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Recent studies of Michael Oakeshott have stressed the mutually constitutive importance of Hobbes to Oakeshott, arguing in part that Oakeshott's Hobbes largely reflected his own concerns and broader philosophical project. This article does not dispute this, but proposes a complementary account: Oakeshott's interpretation of Hobbes was also formed in large measure by both his sympathy for Leo Strauss's account and by his perception of it as the principal rival to his own. To demonstrate the existence of such a formative engagement, a close reading of Oakeshott’s essay The Moral Life in the Writings of Thomas Hobbes is undertaken. Not only is Oakeshott found to have absorbed much of Strauss’s interpretation (surprisingly including Strauss’s distinction between esoteric and exoteric doctrines), the key impetus of the essay is shown to be a refutation of Strauss's characterization of Hobbes as a 'moralist of the common good'.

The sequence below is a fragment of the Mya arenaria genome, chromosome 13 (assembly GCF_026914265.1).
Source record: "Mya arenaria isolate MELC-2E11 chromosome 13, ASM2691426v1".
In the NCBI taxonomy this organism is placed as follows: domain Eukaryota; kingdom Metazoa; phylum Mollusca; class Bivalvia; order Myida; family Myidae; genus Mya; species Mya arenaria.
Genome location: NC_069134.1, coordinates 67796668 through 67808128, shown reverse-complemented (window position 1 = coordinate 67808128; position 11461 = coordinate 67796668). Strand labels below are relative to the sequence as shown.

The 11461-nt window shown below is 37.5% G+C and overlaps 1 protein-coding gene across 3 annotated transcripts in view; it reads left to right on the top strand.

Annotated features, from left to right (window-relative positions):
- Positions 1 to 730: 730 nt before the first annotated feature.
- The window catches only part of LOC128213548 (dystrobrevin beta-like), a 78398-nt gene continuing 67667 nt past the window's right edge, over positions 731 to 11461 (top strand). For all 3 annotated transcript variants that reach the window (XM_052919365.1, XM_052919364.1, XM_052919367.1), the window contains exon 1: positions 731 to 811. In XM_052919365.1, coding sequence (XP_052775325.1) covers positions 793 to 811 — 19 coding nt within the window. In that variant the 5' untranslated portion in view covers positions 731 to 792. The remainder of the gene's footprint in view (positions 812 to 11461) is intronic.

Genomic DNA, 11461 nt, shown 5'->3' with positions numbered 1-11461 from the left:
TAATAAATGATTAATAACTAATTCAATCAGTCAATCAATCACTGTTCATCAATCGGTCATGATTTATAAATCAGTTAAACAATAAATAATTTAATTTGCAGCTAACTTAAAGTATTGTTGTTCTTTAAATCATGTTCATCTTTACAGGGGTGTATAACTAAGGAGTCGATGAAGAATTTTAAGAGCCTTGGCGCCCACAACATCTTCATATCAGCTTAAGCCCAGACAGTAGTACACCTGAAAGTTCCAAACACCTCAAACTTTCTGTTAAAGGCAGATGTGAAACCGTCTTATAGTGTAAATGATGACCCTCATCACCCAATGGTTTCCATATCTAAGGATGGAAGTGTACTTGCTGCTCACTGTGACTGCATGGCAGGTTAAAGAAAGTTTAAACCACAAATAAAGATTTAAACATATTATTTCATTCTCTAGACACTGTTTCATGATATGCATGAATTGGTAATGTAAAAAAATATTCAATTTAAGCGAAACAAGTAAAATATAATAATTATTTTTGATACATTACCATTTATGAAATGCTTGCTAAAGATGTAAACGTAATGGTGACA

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Keywords: Hobbes; Oakeshott; Strauss; bourgeois morality; character; esoteric writing; fear of death; honour; obligation; pride

Document Type: Research Article

Affiliations: School of International Relations, University of St Andrews, Fife KY16 9AX, Scotland, Email: [email protected]

Publication date: 2008-01-01

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